You wake up in the morning, and run a flawless morning ritual.
Within an hour, you are at your desk, working.
You hit your hardest and most challenging things first, and clear them with ease.
You remain productive all the way through to lunch. By 12pm, you’ve done more in a day than others will do all week.
You break for lunch.
You then glide through the afternoon with some easy (but necessary) routine admin tasks.
Late in the afternoon, you wrap up your day and prepare for tomorrow.
You hit the gym for an after-work workout, then grab some food and wind down for the day.
When it’s all done, you fall asleep easily, knowing that you’ve just had an incredibly productive day.
Sound like fantasy?
Other people and I live like this every day, and you can too.
Why Bother Managing Your Energy Levels?
The main reason for managing your energy levels is obvious: you will get lots and lots of things done.
But there’s more to it than that.
Being on top of your energy levels, means that you reliably know how you will feel on a given day and can plan ahead, whether that’s for calls, meetings, work or time off.
You will have the physical capacity to do the things you want to do.
If you want to focus on work, good energy management gives you the physical foundation you need for that.
If you want to work on a side hustle or passion project after work, you will have the energy for that.
If you want to have a late night out, you can plan for it and make sure that you have enough energy reserves to have a blast.
Having your physical energy managed simply makes everything easier to do, be it living virtuously, achieving your goals or just being at peace with yourself, knowing that you have done the best that you can.
And taking the opposite side – why would you not want to have your energy levels managed?
It makes no sense that some people would prefer to abuse their physical bodies, energy levels and feel like sh*t all the time.
What Is Energy Management?
Good energy management is having the energy you need to do the things that you want, when you want to do them.
It means that you are productive.
It means having a solid foundation in exercise, sleep, your diet, your rituals and your inner game.
Building Your Energy Management Foundation
Stress is not part of the time management stack, but is also important for your energy levels.
For your rituals, make sure that you have morning and evening rituals set up. These will help improve the consistency of your energy levels throughout the day.
For sleep, I recommend doing whatever you need to in order to get good sleep. Here’s the process that I went through.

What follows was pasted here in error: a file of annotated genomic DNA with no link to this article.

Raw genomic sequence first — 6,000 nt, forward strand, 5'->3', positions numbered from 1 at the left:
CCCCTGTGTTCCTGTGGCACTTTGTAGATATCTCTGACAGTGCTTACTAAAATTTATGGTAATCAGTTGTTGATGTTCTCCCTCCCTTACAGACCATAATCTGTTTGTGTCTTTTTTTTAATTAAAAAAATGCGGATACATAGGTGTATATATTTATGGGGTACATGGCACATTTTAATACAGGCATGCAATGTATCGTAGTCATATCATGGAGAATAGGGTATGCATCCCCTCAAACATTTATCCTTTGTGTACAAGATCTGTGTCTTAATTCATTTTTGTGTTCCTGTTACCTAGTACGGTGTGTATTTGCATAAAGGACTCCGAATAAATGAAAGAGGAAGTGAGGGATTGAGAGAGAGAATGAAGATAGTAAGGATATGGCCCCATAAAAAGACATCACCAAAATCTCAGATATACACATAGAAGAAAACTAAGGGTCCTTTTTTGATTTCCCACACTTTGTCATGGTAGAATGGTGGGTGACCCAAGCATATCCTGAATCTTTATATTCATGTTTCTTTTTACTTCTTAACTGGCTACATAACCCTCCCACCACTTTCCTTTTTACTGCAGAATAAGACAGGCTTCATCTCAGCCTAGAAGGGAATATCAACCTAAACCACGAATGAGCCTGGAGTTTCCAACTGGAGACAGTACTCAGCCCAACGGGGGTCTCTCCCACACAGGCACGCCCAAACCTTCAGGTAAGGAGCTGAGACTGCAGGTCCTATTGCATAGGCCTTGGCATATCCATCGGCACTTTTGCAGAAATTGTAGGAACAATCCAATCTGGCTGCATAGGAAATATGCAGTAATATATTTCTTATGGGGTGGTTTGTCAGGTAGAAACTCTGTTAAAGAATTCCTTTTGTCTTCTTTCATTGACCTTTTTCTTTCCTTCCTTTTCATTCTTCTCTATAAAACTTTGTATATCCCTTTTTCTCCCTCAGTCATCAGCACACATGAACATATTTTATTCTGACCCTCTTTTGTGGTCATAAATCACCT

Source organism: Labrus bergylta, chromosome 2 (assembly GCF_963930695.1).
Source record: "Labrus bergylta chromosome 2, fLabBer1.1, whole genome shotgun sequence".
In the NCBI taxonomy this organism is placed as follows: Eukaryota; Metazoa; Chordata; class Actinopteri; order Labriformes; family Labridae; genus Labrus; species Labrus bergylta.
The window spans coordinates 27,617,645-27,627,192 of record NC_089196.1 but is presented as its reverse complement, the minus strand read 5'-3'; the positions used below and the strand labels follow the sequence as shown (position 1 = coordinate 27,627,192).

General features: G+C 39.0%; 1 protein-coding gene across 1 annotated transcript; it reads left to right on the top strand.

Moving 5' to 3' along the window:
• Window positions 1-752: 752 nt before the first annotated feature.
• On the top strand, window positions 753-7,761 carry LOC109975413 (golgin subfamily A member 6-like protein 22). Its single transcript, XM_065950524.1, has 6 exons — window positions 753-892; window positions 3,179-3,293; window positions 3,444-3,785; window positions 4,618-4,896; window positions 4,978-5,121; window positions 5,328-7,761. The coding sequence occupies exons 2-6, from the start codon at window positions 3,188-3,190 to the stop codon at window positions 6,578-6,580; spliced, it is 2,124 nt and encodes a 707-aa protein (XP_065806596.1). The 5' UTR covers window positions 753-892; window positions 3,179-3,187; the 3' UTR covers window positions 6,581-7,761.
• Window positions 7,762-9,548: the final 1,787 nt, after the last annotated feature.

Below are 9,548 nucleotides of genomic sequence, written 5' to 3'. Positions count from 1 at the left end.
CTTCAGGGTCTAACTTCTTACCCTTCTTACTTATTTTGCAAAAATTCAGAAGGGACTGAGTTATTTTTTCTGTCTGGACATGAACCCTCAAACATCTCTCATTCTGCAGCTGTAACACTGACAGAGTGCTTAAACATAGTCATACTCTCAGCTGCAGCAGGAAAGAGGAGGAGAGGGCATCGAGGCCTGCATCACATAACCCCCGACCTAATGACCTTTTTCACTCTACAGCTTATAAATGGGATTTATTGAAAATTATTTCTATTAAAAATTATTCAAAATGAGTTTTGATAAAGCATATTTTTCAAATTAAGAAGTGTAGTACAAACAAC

Diet and exercise
I will not cover diet and exercise in detail as I don’t consider myself an expert on these things. Instead I will tell you what works for me, and recommend some resources.
For diet I do a not-very-strict form of intermittent fasting. I don’t do it as much for the supposed health benefits, but more for the time management aspect where I don’t have to slow down in the morning to eat food.
I cook as much of my own food as possible, usually in batches. I am fine eating the same thing every day and have been for a long, long time. It saves time and is one less decision I have to make on a daily basis.
I know that what I’m eating is healthy because I will geek out with spreadsheets, calories and macros beforehand to calculate what to prepare.
For exercise I love doing compound lifts in the gym. I also do some conditioning work or just go for a walk on occasion, but not as strictly.
If you have any ongoing health issues I’ll give you the same advice that I gave myself a few years back. Find the best expert you can on the issue, do whatever you can to get it fixed, and accept that your exercise routine may not be optimal for some time.
In my case I had a spinal injury that took me out of the gym for over a year. I did the physiotherapy, the research and the reading, and then applied it. And now I have to do about thirty minutes of rehabilitation exercises every day for the rest of my life.
Yes it’s an extra thirty minutes I wish I didn’t have to spend, but it is what it is, and it works. It took about three years, and I still remember the moment I excitedly texted a weightlifting friend of mine that I was back to deadlifting 2x bodyweight 💪🏼.
Some diet/exercise resources I like:
Stress falls more into the “inner game” level of things as when we have our physical foundation covered, any stress is the result of our perception of events.
It comes back to this diagram:
The more arrows in our life are pointed in the same direction, the more congruent we are and the less stressed we are.
The best advice I have for managing stress is to:
- Work out your purpose and live by it.